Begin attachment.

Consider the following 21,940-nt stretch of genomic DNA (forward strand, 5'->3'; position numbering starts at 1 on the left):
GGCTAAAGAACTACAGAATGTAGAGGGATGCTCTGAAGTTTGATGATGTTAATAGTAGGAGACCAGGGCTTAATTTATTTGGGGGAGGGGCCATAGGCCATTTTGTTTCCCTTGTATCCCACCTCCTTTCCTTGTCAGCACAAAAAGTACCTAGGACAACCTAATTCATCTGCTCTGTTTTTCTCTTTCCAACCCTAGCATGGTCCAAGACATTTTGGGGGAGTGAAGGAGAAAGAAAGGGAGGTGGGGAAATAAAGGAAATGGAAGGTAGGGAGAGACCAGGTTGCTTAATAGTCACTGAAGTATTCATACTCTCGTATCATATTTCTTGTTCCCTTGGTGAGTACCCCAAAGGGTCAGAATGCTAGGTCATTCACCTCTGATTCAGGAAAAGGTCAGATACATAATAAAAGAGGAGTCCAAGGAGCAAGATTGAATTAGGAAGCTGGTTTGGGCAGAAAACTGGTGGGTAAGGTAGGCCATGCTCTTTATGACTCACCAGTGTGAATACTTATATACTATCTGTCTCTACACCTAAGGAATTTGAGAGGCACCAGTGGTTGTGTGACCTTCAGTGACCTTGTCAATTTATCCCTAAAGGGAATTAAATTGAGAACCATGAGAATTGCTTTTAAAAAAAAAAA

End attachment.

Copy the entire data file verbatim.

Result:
Consider the following 21,940-nt stretch of genomic DNA (forward strand, 5'->3'; position numbering starts at 1 on the left):
GGCTAAAGAACTACAGAATGTAGAGGGATGCTCTGAAGTTTGATGATGTTAATAGTAGGAGACCAGGGCTTAATTTATTTGGGGGAGGGGCCATAGGCCATTTTGTTTCCCTTGTATCCCACCTCCTTTCCTTGTCAGCACAAAAAGTACCTAGGACAACCTAATTCATCTGCTCTGTTTTTCTCTTTCCAACCCTAGCATGGTCCAAGACATTTTGGGGGAGTGAAGGAGAAAGAAAGGGAGGTGGGGAAATAAAGGAAATGGAAGGTAGGGAGAGACCAGGTTGCTTAATAGTCACTGAAGTATTCATACTCTCGTATCATATTTCTTGTTCCCTTGGTGAGTACCCCAAAGGGTCAGAATGCTAGGTCATTCACCTCTGATTCAGGAAAAGGTCAGATACATAATAAAAGAGGAGTCCAAGGAGCAAGATTGAATTAGGAAGCTGGTTTGGGCAGAAAACTGGTGGGTAAGGTAGGCCATGCTCTTTATGACTCACCAGTGTGAATACTTATATACTATCTGTCTCTACACCTAAGGAATTTGAGAGGCACCAGTGGTTGTGTGACCTTCAGTGACCTTGTCAATTTATCCCTAAAGGGAATTAAATTGAGAACCATGAGAATTGCTTTTAAAAAAAAAAA